"Prepared for the Aboriginal Healing Foundation by Caroline L. Tait".
Includes bibliographical references, p. 279-337.
"Widespread substance abuse, particularly alcohol abuse, among those who attended residential schools has been identified as both an outcome of the residential school experience and a contributing factor to other negative health and social problems among this group and among subsequent generations of Aboriginal people (Royal Commission on Aboriginal Peoples, 1996b). Although no research studies exist that specifically examine the ways in which residential school experiences contributed to current rates of FAS/ARBES [fetal alcohol syndrome/alcohol-related birth effects] among Aboriginal people, this report concludes that the residential school system contributed to high rates of alcohol abuse among those who previously attended the schools and among significant numbers of parents and community members who had their children removed from their care because of the school system. This report also concludes that the residential school system further contributed to alcohol abuse among subsequent generations of Aboriginal people, including women of child-bearing ages." -- Executive Summary.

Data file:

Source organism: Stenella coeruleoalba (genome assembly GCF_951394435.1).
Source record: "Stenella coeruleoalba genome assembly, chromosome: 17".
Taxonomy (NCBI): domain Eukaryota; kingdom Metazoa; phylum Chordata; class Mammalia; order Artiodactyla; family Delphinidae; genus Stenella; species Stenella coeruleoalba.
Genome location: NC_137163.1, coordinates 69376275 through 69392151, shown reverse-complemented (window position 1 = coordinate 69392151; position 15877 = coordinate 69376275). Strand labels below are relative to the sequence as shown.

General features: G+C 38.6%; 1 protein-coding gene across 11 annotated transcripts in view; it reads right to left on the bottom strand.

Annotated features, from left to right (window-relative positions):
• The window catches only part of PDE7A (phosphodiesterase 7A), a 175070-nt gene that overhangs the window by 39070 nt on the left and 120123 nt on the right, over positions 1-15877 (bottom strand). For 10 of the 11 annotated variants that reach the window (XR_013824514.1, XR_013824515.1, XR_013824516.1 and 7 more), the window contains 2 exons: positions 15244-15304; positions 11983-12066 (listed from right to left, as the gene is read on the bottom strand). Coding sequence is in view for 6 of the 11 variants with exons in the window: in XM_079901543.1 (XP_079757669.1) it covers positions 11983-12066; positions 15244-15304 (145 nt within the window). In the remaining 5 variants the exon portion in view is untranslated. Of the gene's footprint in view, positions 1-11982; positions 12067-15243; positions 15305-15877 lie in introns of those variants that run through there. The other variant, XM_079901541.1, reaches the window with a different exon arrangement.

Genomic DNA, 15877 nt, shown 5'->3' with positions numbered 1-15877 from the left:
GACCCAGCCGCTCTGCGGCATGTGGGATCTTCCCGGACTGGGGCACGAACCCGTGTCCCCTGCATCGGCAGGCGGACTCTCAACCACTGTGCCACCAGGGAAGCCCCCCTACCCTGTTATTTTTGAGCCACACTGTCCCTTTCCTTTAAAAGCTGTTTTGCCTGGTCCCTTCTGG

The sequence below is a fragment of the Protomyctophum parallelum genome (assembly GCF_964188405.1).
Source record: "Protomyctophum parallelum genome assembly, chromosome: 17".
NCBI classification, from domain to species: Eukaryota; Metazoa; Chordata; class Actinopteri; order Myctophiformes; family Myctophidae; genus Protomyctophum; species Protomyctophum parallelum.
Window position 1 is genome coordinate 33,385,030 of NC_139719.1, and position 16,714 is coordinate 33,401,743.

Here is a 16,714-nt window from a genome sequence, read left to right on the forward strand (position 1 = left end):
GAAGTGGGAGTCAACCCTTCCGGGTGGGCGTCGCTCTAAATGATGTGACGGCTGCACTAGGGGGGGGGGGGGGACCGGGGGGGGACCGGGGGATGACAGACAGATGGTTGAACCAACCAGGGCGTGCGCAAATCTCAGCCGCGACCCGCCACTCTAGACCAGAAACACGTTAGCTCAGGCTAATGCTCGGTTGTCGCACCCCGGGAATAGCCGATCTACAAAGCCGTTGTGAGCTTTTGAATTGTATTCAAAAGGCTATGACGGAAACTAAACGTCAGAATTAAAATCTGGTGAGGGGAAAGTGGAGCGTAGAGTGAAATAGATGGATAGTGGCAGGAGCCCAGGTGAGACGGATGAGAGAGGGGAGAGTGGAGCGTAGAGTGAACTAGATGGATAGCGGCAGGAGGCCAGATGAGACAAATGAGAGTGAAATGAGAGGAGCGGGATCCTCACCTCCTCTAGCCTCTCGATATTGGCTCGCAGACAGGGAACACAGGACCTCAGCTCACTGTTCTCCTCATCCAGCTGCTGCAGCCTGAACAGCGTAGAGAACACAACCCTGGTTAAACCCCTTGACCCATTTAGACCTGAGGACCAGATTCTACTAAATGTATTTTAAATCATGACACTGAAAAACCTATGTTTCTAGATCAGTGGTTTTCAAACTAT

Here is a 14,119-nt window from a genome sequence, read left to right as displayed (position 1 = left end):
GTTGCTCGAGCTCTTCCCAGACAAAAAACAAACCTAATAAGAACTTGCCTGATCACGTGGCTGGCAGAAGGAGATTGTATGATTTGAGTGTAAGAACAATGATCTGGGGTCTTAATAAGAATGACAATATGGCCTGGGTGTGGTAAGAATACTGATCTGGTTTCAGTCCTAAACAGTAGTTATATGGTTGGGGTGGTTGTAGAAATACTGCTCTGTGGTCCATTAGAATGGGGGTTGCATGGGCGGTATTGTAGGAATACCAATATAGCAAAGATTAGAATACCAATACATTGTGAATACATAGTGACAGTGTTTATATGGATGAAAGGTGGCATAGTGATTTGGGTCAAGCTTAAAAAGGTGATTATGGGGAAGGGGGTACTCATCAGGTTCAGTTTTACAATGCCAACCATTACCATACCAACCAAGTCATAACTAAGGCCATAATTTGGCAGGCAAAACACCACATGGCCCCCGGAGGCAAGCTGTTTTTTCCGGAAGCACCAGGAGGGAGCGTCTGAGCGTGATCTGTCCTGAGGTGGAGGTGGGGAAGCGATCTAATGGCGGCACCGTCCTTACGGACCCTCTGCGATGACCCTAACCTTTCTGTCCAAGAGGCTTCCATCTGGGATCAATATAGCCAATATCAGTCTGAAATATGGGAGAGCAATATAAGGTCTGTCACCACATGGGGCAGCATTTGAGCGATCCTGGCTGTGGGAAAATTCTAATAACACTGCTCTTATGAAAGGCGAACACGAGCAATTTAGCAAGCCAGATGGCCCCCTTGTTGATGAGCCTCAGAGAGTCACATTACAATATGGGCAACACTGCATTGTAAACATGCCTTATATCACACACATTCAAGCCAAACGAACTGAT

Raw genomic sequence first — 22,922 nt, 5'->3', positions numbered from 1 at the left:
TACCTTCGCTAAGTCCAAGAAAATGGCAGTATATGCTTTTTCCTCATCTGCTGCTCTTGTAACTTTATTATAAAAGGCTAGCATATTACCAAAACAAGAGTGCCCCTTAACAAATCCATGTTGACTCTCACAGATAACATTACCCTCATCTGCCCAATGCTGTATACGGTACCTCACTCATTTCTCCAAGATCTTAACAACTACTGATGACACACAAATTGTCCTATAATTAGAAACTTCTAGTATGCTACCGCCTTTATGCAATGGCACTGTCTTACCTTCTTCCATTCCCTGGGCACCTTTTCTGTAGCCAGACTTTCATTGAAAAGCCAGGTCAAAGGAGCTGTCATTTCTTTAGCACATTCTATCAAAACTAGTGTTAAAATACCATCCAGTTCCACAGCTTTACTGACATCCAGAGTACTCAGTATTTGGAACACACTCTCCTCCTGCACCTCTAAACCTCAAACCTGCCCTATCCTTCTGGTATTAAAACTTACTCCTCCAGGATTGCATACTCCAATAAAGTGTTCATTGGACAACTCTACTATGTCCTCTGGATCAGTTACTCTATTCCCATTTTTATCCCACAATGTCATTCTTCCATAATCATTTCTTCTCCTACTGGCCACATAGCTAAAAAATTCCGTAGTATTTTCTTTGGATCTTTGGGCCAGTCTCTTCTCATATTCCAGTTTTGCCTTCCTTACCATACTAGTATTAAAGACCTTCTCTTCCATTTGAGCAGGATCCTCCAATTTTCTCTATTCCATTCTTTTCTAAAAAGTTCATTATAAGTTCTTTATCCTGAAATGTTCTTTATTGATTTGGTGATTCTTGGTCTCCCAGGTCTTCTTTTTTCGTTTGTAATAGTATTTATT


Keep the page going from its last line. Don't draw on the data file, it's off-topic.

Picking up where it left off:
Contents: Acknowledgements / Caroline L. Tait -- Definitions -- Executive Summary -- Defining the Scope of the Project -- What is Fetal Alcohol Syndrome ? -- Alcohol Use Among Aboriginal Peoples in Canada -- Child Abuse -- Residential Schools -- Contemporary Health and Social Issues Linked to the Residential School System -- Fetal Alcohol Syndrome and Alcohol-Related Birth Effects: Epidemiology Review -- Risk and Protective Factors for Women -- 'Best Practices': Prevention -- Persons with Fetal Alcohol Syndrome and Other Alcohol-Related Birth Effects -- Epilogue -- Appendix A: 'Best Practices' -- Appendix B: Diagnostic Criteria for Fetal Alcohol Syndrome (FAS) and Alcohol-Related Birth Effects (ARBE) Adopted by the American Institute of Medicine -- Appendix C: Screening Tools for Alcohol Use -- References.